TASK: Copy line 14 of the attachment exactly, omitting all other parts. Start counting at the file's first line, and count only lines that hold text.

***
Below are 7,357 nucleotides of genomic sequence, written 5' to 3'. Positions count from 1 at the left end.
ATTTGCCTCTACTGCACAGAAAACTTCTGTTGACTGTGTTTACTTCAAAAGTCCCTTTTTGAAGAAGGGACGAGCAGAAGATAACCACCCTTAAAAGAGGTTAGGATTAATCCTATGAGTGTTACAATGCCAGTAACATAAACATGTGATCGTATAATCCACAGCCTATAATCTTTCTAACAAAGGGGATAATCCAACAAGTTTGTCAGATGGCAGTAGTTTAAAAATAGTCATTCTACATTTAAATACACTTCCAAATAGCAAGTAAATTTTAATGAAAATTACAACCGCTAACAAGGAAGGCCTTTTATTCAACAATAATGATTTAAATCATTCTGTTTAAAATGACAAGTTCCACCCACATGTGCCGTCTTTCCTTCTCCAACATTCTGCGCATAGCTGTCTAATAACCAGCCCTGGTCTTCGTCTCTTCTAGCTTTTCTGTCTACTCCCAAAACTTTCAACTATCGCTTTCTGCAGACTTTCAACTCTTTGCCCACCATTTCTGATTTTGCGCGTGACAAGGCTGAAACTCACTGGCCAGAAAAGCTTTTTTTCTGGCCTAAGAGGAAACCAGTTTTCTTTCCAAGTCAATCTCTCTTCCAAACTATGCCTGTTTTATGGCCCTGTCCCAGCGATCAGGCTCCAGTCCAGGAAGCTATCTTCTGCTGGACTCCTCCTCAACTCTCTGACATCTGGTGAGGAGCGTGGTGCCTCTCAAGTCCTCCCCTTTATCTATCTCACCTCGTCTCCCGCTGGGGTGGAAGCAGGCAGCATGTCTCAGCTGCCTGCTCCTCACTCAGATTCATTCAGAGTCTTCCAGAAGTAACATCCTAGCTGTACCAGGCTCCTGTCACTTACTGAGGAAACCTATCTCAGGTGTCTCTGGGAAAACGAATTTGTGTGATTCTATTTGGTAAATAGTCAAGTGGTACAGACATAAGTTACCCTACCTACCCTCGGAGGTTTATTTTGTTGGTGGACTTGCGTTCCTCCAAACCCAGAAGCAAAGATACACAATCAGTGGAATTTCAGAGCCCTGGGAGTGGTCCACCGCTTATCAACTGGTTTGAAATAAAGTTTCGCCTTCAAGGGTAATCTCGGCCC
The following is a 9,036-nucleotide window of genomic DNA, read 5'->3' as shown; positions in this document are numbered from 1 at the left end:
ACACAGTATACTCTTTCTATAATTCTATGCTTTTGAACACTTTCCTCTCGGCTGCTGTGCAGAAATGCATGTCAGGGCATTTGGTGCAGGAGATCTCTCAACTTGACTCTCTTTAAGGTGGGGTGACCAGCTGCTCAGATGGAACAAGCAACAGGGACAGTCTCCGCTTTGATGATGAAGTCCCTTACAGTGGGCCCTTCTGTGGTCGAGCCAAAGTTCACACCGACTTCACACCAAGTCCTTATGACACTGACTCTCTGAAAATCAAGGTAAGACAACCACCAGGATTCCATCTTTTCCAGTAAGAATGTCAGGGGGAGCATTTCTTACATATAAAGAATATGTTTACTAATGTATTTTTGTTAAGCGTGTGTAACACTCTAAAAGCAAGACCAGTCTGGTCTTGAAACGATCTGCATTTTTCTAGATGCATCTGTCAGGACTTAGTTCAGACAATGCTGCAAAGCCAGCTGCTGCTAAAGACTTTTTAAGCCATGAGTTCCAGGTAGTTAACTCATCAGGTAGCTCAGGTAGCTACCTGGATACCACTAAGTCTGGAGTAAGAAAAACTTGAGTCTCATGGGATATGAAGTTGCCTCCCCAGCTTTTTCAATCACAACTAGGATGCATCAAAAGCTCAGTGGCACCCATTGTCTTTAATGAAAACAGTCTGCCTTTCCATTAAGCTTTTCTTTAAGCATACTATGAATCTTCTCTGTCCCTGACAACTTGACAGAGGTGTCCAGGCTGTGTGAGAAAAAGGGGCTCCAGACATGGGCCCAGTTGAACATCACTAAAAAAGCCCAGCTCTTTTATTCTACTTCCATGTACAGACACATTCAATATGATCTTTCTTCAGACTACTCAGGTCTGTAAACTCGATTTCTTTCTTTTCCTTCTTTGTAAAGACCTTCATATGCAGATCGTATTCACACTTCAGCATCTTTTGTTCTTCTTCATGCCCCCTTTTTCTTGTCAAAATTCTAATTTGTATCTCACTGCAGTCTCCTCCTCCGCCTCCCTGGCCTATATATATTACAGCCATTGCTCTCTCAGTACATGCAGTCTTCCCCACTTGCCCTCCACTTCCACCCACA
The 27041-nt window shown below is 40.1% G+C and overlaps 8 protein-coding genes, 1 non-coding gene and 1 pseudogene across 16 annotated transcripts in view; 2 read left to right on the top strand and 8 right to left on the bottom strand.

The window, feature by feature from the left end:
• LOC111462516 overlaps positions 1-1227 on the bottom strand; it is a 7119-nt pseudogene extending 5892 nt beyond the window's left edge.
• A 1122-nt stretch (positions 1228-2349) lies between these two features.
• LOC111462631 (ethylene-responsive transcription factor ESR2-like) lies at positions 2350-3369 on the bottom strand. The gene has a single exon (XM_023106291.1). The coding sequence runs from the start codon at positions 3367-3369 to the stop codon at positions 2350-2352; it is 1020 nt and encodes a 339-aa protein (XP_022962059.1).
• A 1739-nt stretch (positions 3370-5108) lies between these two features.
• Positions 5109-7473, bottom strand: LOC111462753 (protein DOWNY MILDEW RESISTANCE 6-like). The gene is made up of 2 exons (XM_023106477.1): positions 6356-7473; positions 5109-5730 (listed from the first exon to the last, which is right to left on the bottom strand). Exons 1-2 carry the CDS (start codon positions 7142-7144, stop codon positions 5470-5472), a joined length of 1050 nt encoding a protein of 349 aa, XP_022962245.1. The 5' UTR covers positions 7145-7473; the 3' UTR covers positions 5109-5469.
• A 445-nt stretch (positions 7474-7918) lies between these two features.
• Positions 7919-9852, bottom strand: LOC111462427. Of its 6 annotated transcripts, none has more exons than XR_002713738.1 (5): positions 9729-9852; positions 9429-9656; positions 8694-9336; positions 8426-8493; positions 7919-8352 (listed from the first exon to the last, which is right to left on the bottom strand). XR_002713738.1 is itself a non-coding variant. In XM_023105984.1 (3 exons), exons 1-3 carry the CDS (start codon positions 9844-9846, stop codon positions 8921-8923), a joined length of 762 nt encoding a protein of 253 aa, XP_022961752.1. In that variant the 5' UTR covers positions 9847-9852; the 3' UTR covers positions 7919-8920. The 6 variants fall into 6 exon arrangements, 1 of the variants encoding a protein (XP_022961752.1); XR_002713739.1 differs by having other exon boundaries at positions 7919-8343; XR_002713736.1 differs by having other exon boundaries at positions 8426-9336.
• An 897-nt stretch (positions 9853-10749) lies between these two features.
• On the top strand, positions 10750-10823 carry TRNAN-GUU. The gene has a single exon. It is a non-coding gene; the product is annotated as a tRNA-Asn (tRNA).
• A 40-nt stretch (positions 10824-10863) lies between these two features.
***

• An 897-nt stretch (positions 9853-10749) lies between these two features.